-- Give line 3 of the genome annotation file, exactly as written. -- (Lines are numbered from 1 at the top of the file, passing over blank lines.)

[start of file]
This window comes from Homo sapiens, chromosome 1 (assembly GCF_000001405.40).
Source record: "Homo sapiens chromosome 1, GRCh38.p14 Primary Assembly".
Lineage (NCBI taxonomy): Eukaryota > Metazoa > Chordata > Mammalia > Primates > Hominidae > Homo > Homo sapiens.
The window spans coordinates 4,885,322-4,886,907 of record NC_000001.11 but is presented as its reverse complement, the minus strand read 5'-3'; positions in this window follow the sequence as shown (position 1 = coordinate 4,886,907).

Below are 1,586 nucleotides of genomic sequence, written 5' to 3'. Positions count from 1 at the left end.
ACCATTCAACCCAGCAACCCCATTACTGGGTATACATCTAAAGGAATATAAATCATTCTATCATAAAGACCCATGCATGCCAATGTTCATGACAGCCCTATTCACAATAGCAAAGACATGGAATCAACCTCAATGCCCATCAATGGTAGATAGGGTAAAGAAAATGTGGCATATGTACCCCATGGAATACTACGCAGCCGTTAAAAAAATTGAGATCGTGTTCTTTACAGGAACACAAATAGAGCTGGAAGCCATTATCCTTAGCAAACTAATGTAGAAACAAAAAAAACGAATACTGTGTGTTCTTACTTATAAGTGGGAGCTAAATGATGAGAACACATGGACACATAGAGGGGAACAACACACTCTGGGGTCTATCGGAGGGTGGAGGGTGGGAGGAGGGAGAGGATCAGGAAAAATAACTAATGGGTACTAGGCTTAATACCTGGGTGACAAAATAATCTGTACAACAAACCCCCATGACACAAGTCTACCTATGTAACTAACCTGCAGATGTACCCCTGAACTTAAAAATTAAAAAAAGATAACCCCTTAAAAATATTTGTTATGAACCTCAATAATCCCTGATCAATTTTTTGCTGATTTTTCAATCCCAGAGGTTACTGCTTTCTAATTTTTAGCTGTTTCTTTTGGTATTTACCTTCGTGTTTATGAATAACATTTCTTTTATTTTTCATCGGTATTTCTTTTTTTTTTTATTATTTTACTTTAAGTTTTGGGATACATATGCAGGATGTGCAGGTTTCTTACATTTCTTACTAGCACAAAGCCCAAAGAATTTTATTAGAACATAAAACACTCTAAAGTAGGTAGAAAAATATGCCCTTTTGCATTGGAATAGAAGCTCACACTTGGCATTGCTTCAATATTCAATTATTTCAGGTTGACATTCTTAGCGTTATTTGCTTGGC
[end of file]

Lineage (NCBI taxonomy): Eukaryota > Metazoa > Chordata > Mammalia > Primates > Hominidae > Homo > Homo sapiens.